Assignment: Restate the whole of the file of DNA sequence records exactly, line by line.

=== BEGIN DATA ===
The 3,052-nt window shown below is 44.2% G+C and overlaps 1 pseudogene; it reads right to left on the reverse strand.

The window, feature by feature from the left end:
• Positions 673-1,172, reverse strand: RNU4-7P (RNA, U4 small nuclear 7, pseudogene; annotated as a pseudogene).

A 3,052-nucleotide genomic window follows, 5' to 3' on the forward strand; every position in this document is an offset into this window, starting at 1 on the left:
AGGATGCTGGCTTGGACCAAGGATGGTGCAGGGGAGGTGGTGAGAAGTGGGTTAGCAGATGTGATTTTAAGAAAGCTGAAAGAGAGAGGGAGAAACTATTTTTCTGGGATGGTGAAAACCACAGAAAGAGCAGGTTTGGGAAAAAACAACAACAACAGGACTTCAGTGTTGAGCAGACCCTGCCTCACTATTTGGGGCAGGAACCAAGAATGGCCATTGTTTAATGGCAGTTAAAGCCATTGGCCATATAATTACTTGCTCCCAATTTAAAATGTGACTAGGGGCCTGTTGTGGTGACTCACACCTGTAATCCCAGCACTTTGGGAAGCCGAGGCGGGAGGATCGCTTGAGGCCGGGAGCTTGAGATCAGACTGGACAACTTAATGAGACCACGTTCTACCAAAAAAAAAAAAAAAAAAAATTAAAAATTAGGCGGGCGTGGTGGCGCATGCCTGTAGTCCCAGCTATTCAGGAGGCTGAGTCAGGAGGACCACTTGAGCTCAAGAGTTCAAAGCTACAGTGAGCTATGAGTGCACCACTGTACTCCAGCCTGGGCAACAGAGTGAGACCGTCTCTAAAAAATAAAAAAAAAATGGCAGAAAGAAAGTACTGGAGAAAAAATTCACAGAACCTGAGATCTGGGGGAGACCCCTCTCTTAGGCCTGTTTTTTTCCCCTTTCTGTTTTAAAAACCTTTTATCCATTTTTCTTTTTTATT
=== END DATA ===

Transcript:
The 3,052-nt window shown below is 44.2% G+C and overlaps 1 pseudogene; it reads right to left on the reverse strand.

The window, feature by feature from the left end:
• Positions 673-1,172, reverse strand: RNU4-7P (RNA, U4 small nuclear 7, pseudogene; annotated as a pseudogene).

A 3,052-nucleotide genomic window follows, 5' to 3' on the forward strand; every position in this document is an offset into this window, starting at 1 on the left:
AGGATGCTGGCTTGGACCAAGGATGGTGCAGGGGAGGTGGTGAGAAGTGGGTTAGCAGATGTGATTTTAAGAAAGCTGAAAGAGAGAGGGAGAAACTATTTTTCTGGGATGGTGAAAACCACAGAAAGAGCAGGTTTGGGAAAAAACAACAACAACAGGACTTCAGTGTTGAGCAGACCCTGCCTCACTATTTGGGGCAGGAACCAAGAATGGCCATTGTTTAATGGCAGTTAAAGCCATTGGCCATATAATTACTTGCTCCCAATTTAAAATGTGACTAGGGGCCTGTTGTGGTGACTCACACCTGTAATCCCAGCACTTTGGGAAGCCGAGGCGGGAGGATCGCTTGAGGCCGGGAGCTTGAGATCAGACTGGACAACTTAATGAGACCACGTTCTACCAAAAAAAAAAAAAAAAAAAATTAAAAATTAGGCGGGCGTGGTGGCGCATGCCTGTAGTCCCAGCTATTCAGGAGGCTGAGTCAGGAGGACCACTTGAGCTCAAGAGTTCAAAGCTACAGTGAGCTATGAGTGCACCACTGTACTCCAGCCTGGGCAACAGAGTGAGACCGTCTCTAAAAAATAAAAAAAAAATGGCAGAAAGAAAGTACTGGAGAAAAAATTCACAGAACCTGAGATCTGGGGGAGACCCCTCTCTTAGGCCTGTTTTTTTCCCCTTTCTGTTTTAAAAACCTTTTATCCATTTTTCTTTTTTATT